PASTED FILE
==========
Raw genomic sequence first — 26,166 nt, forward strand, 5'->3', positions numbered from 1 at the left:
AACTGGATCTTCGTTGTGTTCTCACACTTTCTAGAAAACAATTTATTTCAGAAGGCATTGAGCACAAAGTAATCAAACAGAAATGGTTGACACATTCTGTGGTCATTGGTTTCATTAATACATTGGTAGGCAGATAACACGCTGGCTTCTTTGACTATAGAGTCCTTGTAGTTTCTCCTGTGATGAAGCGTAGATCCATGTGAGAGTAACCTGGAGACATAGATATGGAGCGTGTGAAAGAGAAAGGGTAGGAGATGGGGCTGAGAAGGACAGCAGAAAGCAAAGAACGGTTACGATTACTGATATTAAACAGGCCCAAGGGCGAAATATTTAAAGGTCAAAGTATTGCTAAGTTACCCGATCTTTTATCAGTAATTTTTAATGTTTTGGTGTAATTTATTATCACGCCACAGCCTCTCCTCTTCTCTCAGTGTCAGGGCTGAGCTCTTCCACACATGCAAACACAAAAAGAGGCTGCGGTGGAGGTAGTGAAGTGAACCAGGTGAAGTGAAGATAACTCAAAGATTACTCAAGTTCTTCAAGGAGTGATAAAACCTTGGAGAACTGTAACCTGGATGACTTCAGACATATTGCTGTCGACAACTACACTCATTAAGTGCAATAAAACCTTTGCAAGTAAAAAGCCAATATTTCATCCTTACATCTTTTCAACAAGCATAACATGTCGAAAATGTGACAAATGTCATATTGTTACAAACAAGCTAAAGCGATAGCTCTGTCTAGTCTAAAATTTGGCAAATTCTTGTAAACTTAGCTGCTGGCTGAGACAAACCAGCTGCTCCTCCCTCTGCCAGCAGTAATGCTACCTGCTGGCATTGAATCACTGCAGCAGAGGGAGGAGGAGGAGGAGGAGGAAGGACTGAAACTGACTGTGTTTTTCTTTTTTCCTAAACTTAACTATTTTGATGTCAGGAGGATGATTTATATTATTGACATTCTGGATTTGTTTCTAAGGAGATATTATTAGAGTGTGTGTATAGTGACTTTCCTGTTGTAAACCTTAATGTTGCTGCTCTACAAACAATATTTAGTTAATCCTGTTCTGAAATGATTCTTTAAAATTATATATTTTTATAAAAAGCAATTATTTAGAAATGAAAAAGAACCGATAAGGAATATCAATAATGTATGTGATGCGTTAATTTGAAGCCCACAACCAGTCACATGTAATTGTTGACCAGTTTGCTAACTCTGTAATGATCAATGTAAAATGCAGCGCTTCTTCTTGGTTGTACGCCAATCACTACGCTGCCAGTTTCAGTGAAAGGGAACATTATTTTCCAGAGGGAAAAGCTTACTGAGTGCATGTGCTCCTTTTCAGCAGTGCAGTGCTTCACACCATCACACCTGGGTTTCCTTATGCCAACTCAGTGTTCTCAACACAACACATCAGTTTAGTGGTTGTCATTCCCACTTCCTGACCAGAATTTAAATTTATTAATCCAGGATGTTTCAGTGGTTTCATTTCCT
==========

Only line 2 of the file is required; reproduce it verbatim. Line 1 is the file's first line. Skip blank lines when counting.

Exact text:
AACTGGATCTTCGTTGTGTTCTCACACTTTCTAGAAAACAATTTATTTCAGAAGGCATTGAGCACAAAGTAATCAAACAGAAATGGTTGACACATTCTGTGGTCATTGGTTTCATTAATACATTGGTAGGCAGATAACACGCTGGCTTCTTTGACTATAGAGTCCTTGTAGTTTCTCCTGTGATGAAGCGTAGATCCATGTGAGAGTAACCTGGAGACATAGATATGGAGCGTGTGAAAGAGAAAGGGTAGGAGATGGGGCTGAGAAGGACAGCAGAAAGCAAAGAACGGTTACGATTACTGATATTAAACAGGCCCAAGGGCGAAATATTTAAAGGTCAAAGTATTGCTAAGTTACCCGATCTTTTATCAGTAATTTTTAATGTTTTGGTGTAATTTATTATCACGCCACAGCCTCTCCTCTTCTCTCAGTGTCAGGGCTGAGCTCTTCCACACATGCAAACACAAAAAGAGGCTGCGGTGGAGGTAGTGAAGTGAACCAGGTGAAGTGAAGATAACTCAAAGATTACTCAAGTTCTTCAAGGAGTGATAAAACCTTGGAGAACTGTAACCTGGATGACTTCAGACATATTGCTGTCGACAACTACACTCATTAAGTGCAATAAAACCTTTGCAAGTAAAAAGCCAATATTTCATCCTTACATCTTTTCAACAAGCATAACATGTCGAAAATGTGACAAATGTCATATTGTTACAAACAAGCTAAAGCGATAGCTCTGTCTAGTCTAAAATTTGGCAAATTCTTGTAAACTTAGCTGCTGGCTGAGACAAACCAGCTGCTCCTCCCTCTGCCAGCAGTAATGCTACCTGCTGGCATTGAATCACTGCAGCAGAGGGAGGAGGAGGAGGAGGAGGAAGGACTGAAACTGACTGTGTTTTTCTTTTTTCCTAAACTTAACTATTTTGATGTCAGGAGGATGATTTATATTATTGACATTCTGGATTTGTTTCTAAGGAGATATTATTAGAGTGTGTGTATAGTGACTTTCCTGTTGTAAACCTTAATGTTGCTGCTCTACAAACAATATTTAGTTAATCCTGTTCTGAAATGATTCTTTAAAATTATATATTTTTATAAAAAGCAATTATTTAGAAATGAAAAAGAACCGATAAGGAATATCAATAATGTATGTGATGCGTTAATTTGAAGCCCACAACCAGTCACATGTAATTGTTGACCAGTTTGCTAACTCTGTAATGATCAATGTAAAATGCAGCGCTTCTTCTTGGTTGTACGCCAATCACTACGCTGCCAGTTTCAGTGAAAGGGAACATTATTTTCCAGAGGGAAAAGCTTACTGAGTGCATGTGCTCCTTTTCAGCAGTGCAGTGCTTCACACCATCACACCTGGGTTTCCTTATGCCAACTCAGTGTTCTCAACACAACACATCAGTTTAGTGGTTGTCATTCCCACTTCCTGACCAGAATTTAAATTTATTAATCCAGGATGTTTCAGTGGTTTCATTTCCT